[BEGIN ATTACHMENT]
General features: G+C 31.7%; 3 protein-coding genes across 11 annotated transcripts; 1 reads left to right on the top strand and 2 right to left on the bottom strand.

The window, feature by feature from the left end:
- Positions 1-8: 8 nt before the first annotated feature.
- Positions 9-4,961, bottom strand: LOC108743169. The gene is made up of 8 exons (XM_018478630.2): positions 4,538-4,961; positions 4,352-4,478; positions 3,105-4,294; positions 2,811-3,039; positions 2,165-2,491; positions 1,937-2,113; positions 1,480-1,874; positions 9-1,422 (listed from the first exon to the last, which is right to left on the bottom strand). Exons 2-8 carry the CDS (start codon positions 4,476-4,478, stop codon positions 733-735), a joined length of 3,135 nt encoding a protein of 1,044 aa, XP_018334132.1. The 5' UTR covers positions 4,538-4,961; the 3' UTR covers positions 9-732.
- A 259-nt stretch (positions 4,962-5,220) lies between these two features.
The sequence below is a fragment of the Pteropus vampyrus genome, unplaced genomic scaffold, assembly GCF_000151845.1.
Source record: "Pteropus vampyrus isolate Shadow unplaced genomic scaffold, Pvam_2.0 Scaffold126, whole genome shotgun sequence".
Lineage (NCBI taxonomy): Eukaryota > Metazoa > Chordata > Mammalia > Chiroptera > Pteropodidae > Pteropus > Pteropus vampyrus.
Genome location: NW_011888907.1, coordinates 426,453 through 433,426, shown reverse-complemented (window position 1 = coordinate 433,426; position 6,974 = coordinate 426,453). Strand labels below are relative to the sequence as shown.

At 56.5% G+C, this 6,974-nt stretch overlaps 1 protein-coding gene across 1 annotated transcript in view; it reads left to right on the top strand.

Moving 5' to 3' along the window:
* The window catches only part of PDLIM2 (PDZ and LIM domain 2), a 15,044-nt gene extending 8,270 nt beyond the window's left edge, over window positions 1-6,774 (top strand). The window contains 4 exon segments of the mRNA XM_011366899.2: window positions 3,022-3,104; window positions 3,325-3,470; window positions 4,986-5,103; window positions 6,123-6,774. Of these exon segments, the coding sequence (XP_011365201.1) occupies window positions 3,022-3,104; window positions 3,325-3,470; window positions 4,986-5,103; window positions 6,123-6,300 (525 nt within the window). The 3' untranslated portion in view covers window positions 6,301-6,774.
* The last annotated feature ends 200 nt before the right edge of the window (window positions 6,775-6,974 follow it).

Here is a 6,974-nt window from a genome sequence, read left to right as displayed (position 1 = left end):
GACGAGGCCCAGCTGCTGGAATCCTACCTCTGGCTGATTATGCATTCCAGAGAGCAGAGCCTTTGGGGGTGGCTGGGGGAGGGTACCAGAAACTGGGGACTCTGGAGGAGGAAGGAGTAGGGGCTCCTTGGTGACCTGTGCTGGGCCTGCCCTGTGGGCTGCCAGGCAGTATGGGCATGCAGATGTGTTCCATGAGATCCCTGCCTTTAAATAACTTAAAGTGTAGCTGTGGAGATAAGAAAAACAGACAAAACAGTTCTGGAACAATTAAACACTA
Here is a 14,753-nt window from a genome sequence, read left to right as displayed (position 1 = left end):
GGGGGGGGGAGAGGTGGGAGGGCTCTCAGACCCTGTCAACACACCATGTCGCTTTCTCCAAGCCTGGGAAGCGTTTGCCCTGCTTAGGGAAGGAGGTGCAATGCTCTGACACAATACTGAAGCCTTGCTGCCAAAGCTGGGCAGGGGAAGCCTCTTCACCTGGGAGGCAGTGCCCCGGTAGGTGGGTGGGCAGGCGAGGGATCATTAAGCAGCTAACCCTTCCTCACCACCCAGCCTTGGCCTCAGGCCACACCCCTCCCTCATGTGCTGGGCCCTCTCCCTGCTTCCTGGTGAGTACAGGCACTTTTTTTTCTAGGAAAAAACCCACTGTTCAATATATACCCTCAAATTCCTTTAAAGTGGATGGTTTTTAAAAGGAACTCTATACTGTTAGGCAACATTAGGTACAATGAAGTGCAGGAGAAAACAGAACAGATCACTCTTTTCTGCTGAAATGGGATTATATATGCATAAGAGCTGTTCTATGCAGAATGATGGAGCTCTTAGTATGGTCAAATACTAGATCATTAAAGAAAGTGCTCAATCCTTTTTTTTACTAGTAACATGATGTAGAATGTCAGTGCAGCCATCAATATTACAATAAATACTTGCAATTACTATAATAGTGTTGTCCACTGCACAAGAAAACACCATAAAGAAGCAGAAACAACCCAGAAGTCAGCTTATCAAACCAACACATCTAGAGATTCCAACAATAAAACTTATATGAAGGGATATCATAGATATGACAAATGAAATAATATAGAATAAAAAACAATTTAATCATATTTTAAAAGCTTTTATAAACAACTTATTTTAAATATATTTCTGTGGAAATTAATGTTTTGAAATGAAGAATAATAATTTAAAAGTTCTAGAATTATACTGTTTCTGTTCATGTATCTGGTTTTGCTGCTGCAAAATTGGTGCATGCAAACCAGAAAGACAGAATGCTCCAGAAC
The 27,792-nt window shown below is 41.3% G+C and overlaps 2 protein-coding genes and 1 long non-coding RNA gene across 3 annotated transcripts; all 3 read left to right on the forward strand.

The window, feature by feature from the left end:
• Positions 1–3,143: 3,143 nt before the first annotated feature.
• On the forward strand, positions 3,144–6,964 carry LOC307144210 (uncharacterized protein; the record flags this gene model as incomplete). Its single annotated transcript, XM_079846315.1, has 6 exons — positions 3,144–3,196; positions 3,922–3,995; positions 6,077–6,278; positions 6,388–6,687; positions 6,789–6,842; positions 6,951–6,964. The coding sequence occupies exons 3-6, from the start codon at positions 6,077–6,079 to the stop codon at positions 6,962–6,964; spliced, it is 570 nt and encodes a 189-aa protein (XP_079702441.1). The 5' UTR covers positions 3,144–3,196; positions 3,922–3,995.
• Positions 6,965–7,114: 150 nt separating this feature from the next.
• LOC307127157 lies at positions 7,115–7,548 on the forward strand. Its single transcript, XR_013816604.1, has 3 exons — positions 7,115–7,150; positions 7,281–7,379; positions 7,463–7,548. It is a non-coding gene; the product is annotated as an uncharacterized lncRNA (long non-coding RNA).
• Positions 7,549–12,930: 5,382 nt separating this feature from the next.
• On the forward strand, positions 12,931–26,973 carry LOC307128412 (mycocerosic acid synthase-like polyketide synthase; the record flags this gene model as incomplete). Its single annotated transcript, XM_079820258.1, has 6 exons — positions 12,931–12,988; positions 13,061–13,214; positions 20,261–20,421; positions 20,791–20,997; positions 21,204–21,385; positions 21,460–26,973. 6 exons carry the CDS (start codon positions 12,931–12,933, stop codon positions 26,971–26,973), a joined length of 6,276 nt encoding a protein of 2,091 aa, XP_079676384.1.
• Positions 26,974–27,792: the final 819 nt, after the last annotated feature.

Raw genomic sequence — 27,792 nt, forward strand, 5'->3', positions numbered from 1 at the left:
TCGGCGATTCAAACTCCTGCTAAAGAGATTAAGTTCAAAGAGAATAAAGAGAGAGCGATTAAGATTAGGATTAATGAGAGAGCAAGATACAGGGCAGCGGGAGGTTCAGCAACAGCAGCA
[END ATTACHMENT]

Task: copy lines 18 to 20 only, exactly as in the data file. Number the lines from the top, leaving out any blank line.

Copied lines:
The 27,792-nt window shown below is 41.3% G+C and overlaps 2 protein-coding genes and 1 long non-coding RNA gene across 3 annotated transcripts; all 3 read left to right on the forward strand.

The window, feature by feature from the left end:
• Positions 1–3,143: 3,143 nt before the first annotated feature.